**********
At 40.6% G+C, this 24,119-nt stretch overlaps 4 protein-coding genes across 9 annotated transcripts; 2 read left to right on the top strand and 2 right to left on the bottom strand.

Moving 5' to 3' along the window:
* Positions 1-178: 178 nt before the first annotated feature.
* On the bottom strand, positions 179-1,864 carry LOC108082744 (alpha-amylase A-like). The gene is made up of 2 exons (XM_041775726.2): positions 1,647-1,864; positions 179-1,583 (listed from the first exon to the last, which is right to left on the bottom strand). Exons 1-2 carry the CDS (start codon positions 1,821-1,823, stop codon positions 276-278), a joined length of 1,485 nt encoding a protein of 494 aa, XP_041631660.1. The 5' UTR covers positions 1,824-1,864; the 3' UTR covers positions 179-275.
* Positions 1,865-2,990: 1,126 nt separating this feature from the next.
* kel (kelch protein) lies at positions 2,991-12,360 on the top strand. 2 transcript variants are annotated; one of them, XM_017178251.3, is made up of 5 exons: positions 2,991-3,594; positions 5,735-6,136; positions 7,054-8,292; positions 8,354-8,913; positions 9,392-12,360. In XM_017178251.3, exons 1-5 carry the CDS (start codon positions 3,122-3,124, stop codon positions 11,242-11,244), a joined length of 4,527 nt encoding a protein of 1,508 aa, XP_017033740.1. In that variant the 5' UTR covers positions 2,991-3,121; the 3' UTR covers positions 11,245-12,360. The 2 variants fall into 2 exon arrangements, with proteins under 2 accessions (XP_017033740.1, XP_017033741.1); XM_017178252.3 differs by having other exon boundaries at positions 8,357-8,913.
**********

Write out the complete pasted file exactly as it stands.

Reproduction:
At 40.6% G+C, this 24,119-nt stretch overlaps 4 protein-coding genes across 9 annotated transcripts; 2 read left to right on the top strand and 2 right to left on the bottom strand.

Moving 5' to 3' along the window:
* Positions 1-178: 178 nt before the first annotated feature.
* On the bottom strand, positions 179-1,864 carry LOC108082744 (alpha-amylase A-like). The gene is made up of 2 exons (XM_041775726.2): positions 1,647-1,864; positions 179-1,583 (listed from the first exon to the last, which is right to left on the bottom strand). Exons 1-2 carry the CDS (start codon positions 1,821-1,823, stop codon positions 276-278), a joined length of 1,485 nt encoding a protein of 494 aa, XP_041631660.1. The 5' UTR covers positions 1,824-1,864; the 3' UTR covers positions 179-275.
* Positions 1,865-2,990: 1,126 nt separating this feature from the next.
* kel (kelch protein) lies at positions 2,991-12,360 on the top strand. 2 transcript variants are annotated; one of them, XM_017178251.3, is made up of 5 exons: positions 2,991-3,594; positions 5,735-6,136; positions 7,054-8,292; positions 8,354-8,913; positions 9,392-12,360. In XM_017178251.3, exons 1-5 carry the CDS (start codon positions 3,122-3,124, stop codon positions 11,242-11,244), a joined length of 4,527 nt encoding a protein of 1,508 aa, XP_017033740.1. In that variant the 5' UTR covers positions 2,991-3,121; the 3' UTR covers positions 11,245-12,360. The 2 variants fall into 2 exon arrangements, with proteins under 2 accessions (XP_017033740.1, XP_017033741.1); XM_017178252.3 differs by having other exon boundaries at positions 8,357-8,913.